Where did they get my details?

Timeshare is not on its own when it comes to scams, ranging from the “Amazon & PayPal” scam to the fake “Fraud Department” of your bank, they all have one thing in common, they want your money.

They also have other similarities, they have your contact details, your landline, your mobile phone, your email along with other information such as what timeshare you may have owned, what bank you are with even details of your Amazon or PayPal accounts. Information which has more than likely been illegally obtained.

But to carry out their FRAUD, let’s use the correct word, they need to convince you they are who they say they are, and that involves getting more information from you. Even if they don’t succeed in getting you the first time, they now have more information for the next attempt.

During this first exchange, they are also able to tailor their “pitch” to suit you, all this is based on the questions they ask and your response. For example, the call is about making a claim against your timeshare, but if you tell them you are out and have been for 3 years, they will plant the seed of doubt that you are not.

This is when they will change their pitch to suit your circumstances, as one CLC member has just found out. They cancelled their contract with CLC several years ago through CLC directly, according to the cold caller this was never done, and membership was only “suspended”. Now the frightener is put in place, they are now liable for all maintenance arrears and the resort will pass the debt to a “debt collecting agency”.

Now this caller has failed to “suck” you in, you didn’t fall for it, but you have probably given them more information for their records, this in itself is a valuable commodity. That call failed to make a “sale”, but your data is still saleable, it now contains more information the scammers didn’t have before.

The new purchaser of that data may not even be connected to timeshare, but it may contain information for their particular scam, enter the “fake fraud department” scam.

There are “enterprising” people out there who all they do, is sift through data, package it, and sell it, data with banking details is more than likely to be sold to one of the thriving “Call Centres” in India where most of the “Fake Fraud Department” scams originate, and so it goes on.

Social Media, is another valuable source of information, without even realising it most of us have placed some “sensitive” information in comments or posts. AIT has covered this in the past, how members of Fb groups have been approached with offers of services by dubious characters, all gleaned from comments or posts.

One thing is certain, the original data is more than likely stolen, it is illegally obtained, but this can be cleaned to comply with GDPR and is easily exploited.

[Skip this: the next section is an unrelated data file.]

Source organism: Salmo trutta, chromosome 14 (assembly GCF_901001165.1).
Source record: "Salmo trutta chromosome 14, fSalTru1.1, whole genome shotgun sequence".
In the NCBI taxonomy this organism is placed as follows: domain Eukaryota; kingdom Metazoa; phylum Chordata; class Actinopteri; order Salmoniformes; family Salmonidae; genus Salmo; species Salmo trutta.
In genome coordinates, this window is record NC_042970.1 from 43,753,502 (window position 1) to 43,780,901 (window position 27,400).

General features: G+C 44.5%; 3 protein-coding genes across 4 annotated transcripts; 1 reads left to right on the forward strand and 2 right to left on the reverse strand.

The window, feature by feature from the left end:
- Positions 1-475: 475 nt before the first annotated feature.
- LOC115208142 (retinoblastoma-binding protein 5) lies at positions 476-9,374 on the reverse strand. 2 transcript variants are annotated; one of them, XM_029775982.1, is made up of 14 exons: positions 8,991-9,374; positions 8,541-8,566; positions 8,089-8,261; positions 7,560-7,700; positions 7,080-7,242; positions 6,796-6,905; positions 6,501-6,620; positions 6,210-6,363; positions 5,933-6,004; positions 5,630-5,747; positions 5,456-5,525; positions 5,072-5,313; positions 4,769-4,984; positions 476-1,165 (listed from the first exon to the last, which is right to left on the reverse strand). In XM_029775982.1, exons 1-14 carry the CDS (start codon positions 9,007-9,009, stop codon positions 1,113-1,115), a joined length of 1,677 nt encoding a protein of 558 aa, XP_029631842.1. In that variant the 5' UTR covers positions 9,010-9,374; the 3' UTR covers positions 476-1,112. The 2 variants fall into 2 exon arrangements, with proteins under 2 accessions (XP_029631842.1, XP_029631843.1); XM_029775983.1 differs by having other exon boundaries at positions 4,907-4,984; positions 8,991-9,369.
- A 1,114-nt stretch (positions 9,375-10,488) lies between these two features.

During any cold call, whether you go ahead or not with the offered service, the moment you confirm your email and contact details without realising it you are giving them authority to pass your information “legally” to third parties. The data has now been cleaned.

This is also where the links to websites come in, many are just “lead generators”, you may have found it on a Google search or been given the link during a cold call. It will have basic information usually corroborating what you have been told in any call, it will also ask you to complete the form to be sent further information. That is where you have now given permission for your information to be passed to all and sundry.

Fraud is a growing “industry”, with the technology we have now more and more people are susceptible to fraud, and there really is very little protection from the authorities. No matter what country you live in, the police only have the resources to investigate multi-million $ frauds, the big cases we see in the news, the little fellas, you, and me, what we lose in comparison as individuals is not even a peanut.

The only protection you have is your own vigilance, take control of your information, don’t give it out to every Tom, Dick & Harry that calls or emails, and be wary of what you post on your social media which may be useful to trawling scammers.

You the consumer are the


Link to Scam Interceptors, BBC program using “ethical hackers” to highlight fraud.


We hope you all had a great weekend, Baby Dog had a full day of playing on Sunday and thankfully was “crashed out”, so I could get on with writing.


1 comment

  1. Irene Parker

    Hardly a day goes buy without someone asking about another scam. Today was no exception. In the US there are honest timeshare resellers that function like traditional real estate agents. You pay at closing. Some scammers claim to do the same but you later find out you still own the timeshare. The best thing to do is to message After Inside Timeshare whether Europe or the US with the name of the caller. In the US I refer to a number of resellers I have known for years with decades of experience in timeshare resales. They also provide a second opinion confirming why anyone calling unsolicited is a scam.

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